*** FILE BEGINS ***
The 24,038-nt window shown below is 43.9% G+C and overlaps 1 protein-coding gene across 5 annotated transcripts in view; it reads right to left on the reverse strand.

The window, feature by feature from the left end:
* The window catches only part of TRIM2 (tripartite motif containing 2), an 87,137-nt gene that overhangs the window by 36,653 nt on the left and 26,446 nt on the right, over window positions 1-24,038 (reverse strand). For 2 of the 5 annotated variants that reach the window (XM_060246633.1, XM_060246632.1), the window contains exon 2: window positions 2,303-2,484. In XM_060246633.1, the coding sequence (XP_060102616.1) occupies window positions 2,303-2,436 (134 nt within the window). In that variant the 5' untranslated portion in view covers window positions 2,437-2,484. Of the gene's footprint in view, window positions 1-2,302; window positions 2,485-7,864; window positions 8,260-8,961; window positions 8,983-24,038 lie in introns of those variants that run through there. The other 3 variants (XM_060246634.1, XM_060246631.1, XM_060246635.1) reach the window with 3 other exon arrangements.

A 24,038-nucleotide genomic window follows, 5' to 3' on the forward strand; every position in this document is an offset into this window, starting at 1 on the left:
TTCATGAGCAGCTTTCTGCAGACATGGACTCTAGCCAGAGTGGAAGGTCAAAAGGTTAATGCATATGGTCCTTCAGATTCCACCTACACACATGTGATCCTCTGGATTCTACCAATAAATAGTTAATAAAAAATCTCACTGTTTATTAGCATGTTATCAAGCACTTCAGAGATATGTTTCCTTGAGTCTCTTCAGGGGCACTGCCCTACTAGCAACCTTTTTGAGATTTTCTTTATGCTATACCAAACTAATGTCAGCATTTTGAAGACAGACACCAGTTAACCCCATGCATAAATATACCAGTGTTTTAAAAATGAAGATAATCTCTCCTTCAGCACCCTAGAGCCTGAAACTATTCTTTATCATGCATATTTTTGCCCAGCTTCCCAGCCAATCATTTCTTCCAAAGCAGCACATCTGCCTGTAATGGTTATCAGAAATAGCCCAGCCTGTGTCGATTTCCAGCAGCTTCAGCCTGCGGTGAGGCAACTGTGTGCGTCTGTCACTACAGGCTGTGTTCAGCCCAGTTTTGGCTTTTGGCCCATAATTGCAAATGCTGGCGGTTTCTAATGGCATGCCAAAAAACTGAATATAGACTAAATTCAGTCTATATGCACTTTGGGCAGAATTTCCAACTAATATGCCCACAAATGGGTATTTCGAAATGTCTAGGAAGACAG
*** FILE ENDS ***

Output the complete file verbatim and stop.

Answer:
The 24,038-nt window shown below is 43.9% G+C and overlaps 1 protein-coding gene across 5 annotated transcripts in view; it reads right to left on the reverse strand.

The window, feature by feature from the left end:
* The window catches only part of TRIM2 (tripartite motif containing 2), an 87,137-nt gene that overhangs the window by 36,653 nt on the left and 26,446 nt on the right, over window positions 1-24,038 (reverse strand). For 2 of the 5 annotated variants that reach the window (XM_060246633.1, XM_060246632.1), the window contains exon 2: window positions 2,303-2,484. In XM_060246633.1, the coding sequence (XP_060102616.1) occupies window positions 2,303-2,436 (134 nt within the window). In that variant the 5' untranslated portion in view covers window positions 2,437-2,484. Of the gene's footprint in view, window positions 1-2,302; window positions 2,485-7,864; window positions 8,260-8,961; window positions 8,983-24,038 lie in introns of those variants that run through there. The other 3 variants (XM_060246634.1, XM_060246631.1, XM_060246635.1) reach the window with 3 other exon arrangements.

A 24,038-nucleotide genomic window follows, 5' to 3' on the forward strand; every position in this document is an offset into this window, starting at 1 on the left:
TTCATGAGCAGCTTTCTGCAGACATGGACTCTAGCCAGAGTGGAAGGTCAAAAGGTTAATGCATATGGTCCTTCAGATTCCACCTACACACATGTGATCCTCTGGATTCTACCAATAAATAGTTAATAAAAAATCTCACTGTTTATTAGCATGTTATCAAGCACTTCAGAGATATGTTTCCTTGAGTCTCTTCAGGGGCACTGCCCTACTAGCAACCTTTTTGAGATTTTCTTTATGCTATACCAAACTAATGTCAGCATTTTGAAGACAGACACCAGTTAACCCCATGCATAAATATACCAGTGTTTTAAAAATGAAGATAATCTCTCCTTCAGCACCCTAGAGCCTGAAACTATTCTTTATCATGCATATTTTTGCCCAGCTTCCCAGCCAATCATTTCTTCCAAAGCAGCACATCTGCCTGTAATGGTTATCAGAAATAGCCCAGCCTGTGTCGATTTCCAGCAGCTTCAGCCTGCGGTGAGGCAACTGTGTGCGTCTGTCACTACAGGCTGTGTTCAGCCCAGTTTTGGCTTTTGGCCCATAATTGCAAATGCTGGCGGTTTCTAATGGCATGCCAAAAAACTGAATATAGACTAAATTCAGTCTATATGCACTTTGGGCAGAATTTCCAACTAATATGCCCACAAATGGGTATTTCGAAATGTCTAGGAAGACAG